Shrinking Umbrellas: The District Council Elections and Party Fragmentation

The increase in the number of political parties in this year’s District Council election is likely to be repeated in the Legislative Council (LegCo) election next year. This can be primarily attributed to the usage of the District Council as a training ground for the LegCo and secondarily attributed to public dissatisfaction after the Occupy protests with mainstream political parties across the political spectrum.

This year’s Hong Kong District Council elections, held on November 22, were remarkable for several reasons. First, 47% of all eligible voters turned out to cast their ballots, a record high.[1] Second, the elections featured 935 validly nominated candidates, another record high.[2] Third, a host of new political parties participated in the election. Many of these parties, the so-called “Umbrella Soldiers,” were formed after the Occupy protests.[3] All in all, over 37 parties submitted candidate nominations.[4]

It is tempting to characterise the high number of candidates and parties competing for seats and the high voter turnout as phenomena brought on by Occupy Central.[5] According to the South China Morning Post, 42 candidates claimed to come from new groups emerging from Occupy or were inspired by the protests.[6] Ming Pao reported that 384 of the candidates in the election claimed to be independent, which would constitute 40.37% of all candidates.[7] This marks an increase of 3.8% from the 2011 elections, in which 36.5% of all candidates claimed to be independent. Thus, it can be argued that many of these new candidates and parties have been motivated by the aftermath of the Occupy protests to promote the pro-democracy movement by forming new groups or running for election as independents.

However, while the Umbrella Movement may have spurred on many democracy supporters to fight for office, this trend has not increased the actual size of the mainstream pan-democratic candidate pool. The four largest parties participating in the co-ordinating mechanism amongst the pan-democratic groups (the Democratic Party, the Civic Party, the Association for Democracy and People’s Livelihood, and the Neo Democrats) submitted 47 fewer candidates this year when compared to the 2011 District Council elections. The Democratic Party justified the reduction in candidates (from their party at least) as the consequence of a new “elite candidate system.”[8] For whatever reason, the total number of candidates participating in the co-ordinating mechanism fell from 236 in 2011 to 213 in 2015.[9] At least six of the new Occupy-inspired parties refused to participate in the pan-democratic co-ordination scheme.[10] While it is true that Occupy helped to increase the number of candidates, this has not necessarily been advantageous for mainstream pan-democrat parties since many of the new candidates are neutral independents or have otherwise decided not to work together with the pan-democrats.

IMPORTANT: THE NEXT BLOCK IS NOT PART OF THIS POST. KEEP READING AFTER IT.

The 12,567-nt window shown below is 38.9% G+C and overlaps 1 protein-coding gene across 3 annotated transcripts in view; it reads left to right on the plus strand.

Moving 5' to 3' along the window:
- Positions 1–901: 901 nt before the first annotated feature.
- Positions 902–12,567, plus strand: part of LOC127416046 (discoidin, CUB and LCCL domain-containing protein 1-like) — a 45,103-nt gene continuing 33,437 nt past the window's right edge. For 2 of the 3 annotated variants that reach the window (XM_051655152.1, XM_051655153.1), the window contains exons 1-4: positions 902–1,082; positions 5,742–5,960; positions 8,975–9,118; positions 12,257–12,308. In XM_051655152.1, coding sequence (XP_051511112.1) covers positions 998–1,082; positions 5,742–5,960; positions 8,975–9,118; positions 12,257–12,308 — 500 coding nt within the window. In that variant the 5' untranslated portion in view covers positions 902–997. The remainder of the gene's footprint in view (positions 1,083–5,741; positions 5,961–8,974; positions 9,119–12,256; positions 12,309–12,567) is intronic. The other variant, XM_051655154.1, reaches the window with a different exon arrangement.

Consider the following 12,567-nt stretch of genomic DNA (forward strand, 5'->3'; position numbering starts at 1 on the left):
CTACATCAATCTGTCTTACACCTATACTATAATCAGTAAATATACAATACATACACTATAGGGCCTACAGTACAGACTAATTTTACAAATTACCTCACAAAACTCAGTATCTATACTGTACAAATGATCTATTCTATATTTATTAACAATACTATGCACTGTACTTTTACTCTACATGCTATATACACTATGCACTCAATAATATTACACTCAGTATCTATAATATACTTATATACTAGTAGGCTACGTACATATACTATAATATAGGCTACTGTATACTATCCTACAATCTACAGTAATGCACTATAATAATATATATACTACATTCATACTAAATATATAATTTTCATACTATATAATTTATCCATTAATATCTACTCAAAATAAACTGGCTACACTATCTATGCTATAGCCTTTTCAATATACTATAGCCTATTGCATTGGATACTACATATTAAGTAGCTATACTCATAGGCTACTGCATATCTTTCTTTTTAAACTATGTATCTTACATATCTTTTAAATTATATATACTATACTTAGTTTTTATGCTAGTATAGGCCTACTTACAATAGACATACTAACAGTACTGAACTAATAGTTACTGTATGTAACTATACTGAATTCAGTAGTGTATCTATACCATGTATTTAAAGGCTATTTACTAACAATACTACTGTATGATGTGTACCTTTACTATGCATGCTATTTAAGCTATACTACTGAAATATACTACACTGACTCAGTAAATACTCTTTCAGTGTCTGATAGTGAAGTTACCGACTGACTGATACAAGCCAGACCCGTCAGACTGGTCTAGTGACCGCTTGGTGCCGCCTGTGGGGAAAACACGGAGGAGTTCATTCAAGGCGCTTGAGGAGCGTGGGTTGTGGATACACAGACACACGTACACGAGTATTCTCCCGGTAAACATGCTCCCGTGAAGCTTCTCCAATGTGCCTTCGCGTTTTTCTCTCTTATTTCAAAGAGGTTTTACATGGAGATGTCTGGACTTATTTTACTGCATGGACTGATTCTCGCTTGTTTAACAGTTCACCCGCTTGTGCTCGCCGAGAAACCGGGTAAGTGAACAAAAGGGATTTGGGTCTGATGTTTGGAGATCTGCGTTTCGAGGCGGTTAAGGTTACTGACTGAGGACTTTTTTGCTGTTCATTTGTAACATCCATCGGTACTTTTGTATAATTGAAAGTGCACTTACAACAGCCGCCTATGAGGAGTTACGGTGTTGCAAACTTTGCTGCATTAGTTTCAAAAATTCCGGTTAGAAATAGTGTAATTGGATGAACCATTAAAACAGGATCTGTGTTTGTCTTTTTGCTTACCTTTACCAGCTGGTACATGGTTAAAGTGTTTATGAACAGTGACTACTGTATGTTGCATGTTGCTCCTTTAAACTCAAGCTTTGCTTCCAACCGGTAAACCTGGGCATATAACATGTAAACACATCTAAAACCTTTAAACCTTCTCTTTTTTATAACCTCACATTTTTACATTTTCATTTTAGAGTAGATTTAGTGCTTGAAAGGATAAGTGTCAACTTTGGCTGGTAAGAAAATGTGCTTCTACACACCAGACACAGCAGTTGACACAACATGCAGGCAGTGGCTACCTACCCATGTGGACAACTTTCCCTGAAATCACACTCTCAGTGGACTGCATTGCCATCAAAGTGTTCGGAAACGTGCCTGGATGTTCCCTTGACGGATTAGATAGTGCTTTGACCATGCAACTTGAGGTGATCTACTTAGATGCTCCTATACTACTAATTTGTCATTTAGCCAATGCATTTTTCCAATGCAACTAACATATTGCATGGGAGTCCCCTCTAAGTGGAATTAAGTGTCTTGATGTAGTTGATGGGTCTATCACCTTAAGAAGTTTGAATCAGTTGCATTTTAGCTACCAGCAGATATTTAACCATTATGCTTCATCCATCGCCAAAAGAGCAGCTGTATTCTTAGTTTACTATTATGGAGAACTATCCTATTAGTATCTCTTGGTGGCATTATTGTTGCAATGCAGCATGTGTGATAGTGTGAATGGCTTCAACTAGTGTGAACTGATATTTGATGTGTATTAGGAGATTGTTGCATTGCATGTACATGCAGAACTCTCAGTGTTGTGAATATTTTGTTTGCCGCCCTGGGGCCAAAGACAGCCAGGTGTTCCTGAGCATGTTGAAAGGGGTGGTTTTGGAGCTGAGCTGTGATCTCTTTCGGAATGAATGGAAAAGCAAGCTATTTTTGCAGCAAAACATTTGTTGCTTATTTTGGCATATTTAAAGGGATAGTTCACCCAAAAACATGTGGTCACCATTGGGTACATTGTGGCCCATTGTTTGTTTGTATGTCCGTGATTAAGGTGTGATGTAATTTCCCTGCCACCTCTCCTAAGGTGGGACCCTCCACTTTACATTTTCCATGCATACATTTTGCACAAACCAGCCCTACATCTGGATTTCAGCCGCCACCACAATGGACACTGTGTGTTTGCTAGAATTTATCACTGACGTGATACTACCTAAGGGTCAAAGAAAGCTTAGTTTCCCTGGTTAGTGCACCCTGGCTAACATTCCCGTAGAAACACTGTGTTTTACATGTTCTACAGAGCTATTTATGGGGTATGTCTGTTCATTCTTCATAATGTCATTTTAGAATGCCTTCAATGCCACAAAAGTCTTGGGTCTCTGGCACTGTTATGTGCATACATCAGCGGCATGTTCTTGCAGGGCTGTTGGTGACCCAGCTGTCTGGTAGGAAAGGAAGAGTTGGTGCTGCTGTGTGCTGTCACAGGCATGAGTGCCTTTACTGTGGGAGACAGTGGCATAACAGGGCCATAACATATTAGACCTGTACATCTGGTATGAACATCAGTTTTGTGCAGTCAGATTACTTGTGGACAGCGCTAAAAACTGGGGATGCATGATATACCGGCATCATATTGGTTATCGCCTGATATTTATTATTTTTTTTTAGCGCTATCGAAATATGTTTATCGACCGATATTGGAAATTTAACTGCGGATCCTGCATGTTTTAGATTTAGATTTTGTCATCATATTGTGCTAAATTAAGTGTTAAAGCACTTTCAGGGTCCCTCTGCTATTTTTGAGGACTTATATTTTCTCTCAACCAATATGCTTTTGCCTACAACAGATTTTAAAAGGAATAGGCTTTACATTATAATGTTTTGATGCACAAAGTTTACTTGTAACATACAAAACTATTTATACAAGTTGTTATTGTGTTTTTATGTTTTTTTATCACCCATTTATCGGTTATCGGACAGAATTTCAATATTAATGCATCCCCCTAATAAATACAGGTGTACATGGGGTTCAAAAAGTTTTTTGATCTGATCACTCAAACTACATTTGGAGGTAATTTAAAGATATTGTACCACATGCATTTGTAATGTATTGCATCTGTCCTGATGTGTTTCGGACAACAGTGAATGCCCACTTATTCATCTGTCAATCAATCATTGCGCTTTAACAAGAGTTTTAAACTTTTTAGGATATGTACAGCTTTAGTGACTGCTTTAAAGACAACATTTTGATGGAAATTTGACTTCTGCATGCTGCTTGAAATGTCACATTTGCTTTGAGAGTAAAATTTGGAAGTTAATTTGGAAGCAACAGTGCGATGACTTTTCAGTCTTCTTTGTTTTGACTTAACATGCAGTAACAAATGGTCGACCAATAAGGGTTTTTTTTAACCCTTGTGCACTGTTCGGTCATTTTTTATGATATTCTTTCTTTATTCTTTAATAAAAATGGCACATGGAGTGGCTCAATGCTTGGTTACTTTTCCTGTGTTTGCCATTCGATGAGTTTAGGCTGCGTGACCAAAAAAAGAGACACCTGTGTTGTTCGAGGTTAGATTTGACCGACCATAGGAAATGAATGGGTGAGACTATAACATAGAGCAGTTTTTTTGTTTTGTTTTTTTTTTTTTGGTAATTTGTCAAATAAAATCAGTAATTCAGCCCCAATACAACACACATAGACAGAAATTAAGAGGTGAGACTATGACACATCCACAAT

Unlike the mainstream pan-democratic camp, the pro-establishment bloc has strengthened its candidate pool this year. The pro-Beijing Federation of Trade Unions submitted 28 more candidates as compared to 2011, while another pro-Beijing party, the New People’s Party, fielded 30 more candidates. A relatively new pro-establishment party, the Business and Professionals Alliance, contributed 15 candidates. In total, the number of candidates from pro-establishment parties increased by 61.[11] Therefore, candidate growth in 2015 can be attributed to increases in the number of pro-establishment and independent candidates, while the number of co-ordinating pan-democratic candidates has fallen.[12]

To fully understand why so many candidates and parties participated in the District Council elections, it is necessary first to analyse the District Council’s role in the formation of the LegCo. Since 1999, LegCo elections have been held one year after the District Council elections. This means that newly elected District Councillors are ideally situated to persuade supporters from their ridings to vote for a candidate list in the LegCo.[13] Indeed, statistical analysis conducted by Wong Hok-wui from the Chinese University of Hong Kong (CUHK) showed that the pan-democratic camp can increase its vote share in the LegCo elections within a District Council constituency by about five percentage points if it can win a District Council seat. Claiming a District Council seat also diminishes the vote share of the pro-establishment in that constituency by 3.4 percentage points. Meanwhile, the pro-establishment camp can decrease the vote share in the LegCo elections of the pan-democratic camp by about four percentage points if it can capture a District Council seat. There was no stated impact on the pro-establishment’s vote share in the LegCo elections after a pro-establishment candidate won a particular District Council riding.[14]

Why is the impact from winning a District Council seat on the LegCo elections disproportionately limited to the pan-democratic camp? According to Wong, by winning a District Council seat, pro-establishment forces undermine their pan-democrat rivals in the LegCo by “uprooting their local support network.” Pan-democrats depend on these networks to provide votes, donations, and manpower to assist with their campaigns. This is especially the case since the pro-establishment camp has a superior resource advantage over pro-democracy rivals and is better able to develop and maintain these networks over time. As such, Wong cites the “aggressive expansion” of the pro-establishment in the District Council as the primary reason for their political success in the LegCo. By “driving out the opposition” from the District Council, where pro-establishment parties have held a majority of seats since 1999, pro-establishment parties ensure victory in the LegCo, where they have also held a majority since 1998.